Costantini has the anarchists caught in a petrified act. It is as if their entire lives are encapsulated in a single moment, in that unique moment of action of absolute revolt. Costantini's anarchists are allegories for Revolution: symbolic figures transfigured into heavenly constellations, both hot and cold, and they retain the mechanical motion and structural necessity of the stars; man cannot but rebel against himself, quite apart from against the Tyrant.

Now his portraits of writers have changed dimension. They are mobile and subject to variation; no gesture or action can be excluded. Writing, poetry are the very stuff of mobility and the writer or the poet is himself mutant. Take a look at Céline: his dissolution-despair is in the throes of undergoing change and something is in the hatching. Bertolt Brecht's (38) mouth is sheer, irrepressible sensuality.

The owlish Beckett (a real owl) turns his profile towards the infinite and expresses a tension that draws him out of the parameters a profile was thought to require. Rather than having "switched dimension", Costantini's writers shun any dimension other than movement, other than change. Language articulates change and is change in the making. Emily Dickinson's smile has blown her rose apart and put in together again within the instant. T.S. Eliot (40) is on the verge of setting aside monstrance and bowler hat and can no longer see or feel them. Apollinaire is toying with his wound and searching for his missing hand, equally playfully. Gertrude Stein is the shifting geography of Frontier America.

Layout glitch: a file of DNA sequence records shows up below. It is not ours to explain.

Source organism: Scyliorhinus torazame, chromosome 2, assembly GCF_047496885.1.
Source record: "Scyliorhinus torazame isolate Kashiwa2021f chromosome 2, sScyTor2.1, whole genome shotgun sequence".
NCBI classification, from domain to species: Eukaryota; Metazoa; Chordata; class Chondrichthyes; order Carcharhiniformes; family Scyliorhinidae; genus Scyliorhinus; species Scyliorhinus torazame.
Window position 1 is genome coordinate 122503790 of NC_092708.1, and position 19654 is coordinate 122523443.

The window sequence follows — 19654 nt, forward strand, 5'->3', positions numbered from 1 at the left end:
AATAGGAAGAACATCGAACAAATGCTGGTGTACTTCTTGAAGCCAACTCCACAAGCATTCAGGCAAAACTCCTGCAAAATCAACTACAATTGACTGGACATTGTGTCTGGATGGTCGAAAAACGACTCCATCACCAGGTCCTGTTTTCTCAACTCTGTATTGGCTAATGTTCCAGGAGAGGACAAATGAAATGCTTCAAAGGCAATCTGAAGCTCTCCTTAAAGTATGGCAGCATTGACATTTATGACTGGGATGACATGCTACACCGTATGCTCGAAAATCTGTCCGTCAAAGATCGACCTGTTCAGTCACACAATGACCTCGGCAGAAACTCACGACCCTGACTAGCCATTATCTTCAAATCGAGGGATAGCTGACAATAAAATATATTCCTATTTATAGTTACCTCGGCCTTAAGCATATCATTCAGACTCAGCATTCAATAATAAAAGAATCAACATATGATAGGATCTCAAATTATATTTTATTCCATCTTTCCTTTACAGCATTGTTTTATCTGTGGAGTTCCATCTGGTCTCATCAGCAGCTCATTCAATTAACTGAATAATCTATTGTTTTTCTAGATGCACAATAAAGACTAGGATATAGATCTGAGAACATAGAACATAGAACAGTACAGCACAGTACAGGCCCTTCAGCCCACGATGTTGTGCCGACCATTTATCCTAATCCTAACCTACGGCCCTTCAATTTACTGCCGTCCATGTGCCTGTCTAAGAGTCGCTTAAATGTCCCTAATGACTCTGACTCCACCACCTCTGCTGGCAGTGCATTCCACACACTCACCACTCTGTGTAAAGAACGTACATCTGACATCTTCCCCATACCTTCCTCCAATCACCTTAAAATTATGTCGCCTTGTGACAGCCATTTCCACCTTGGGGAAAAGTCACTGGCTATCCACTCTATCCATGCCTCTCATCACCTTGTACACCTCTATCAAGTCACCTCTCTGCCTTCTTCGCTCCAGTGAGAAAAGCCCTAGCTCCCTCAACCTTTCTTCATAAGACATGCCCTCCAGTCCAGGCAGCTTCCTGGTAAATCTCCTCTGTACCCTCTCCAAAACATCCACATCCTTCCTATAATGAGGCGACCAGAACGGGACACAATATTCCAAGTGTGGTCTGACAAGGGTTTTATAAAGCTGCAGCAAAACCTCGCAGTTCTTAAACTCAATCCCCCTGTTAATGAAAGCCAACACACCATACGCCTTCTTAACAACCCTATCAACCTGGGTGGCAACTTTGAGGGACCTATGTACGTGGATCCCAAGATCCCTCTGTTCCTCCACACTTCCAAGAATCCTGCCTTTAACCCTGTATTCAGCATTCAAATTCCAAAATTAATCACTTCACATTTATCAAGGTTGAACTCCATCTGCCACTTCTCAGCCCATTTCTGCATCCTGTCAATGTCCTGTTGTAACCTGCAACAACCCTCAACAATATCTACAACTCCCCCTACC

Costantini's work is a successful marriage of painting and writing: his drawing take charge of the grammar and syntax, those tools for displacement and a new vision. What writing has to show us is not the metaphysics of history, but the changing landscape of that part of life we knew not. Art has this to say to us: that which we do not know; and it stands there before us for that reason only. We must eventually look and feel and know, because it is not too late.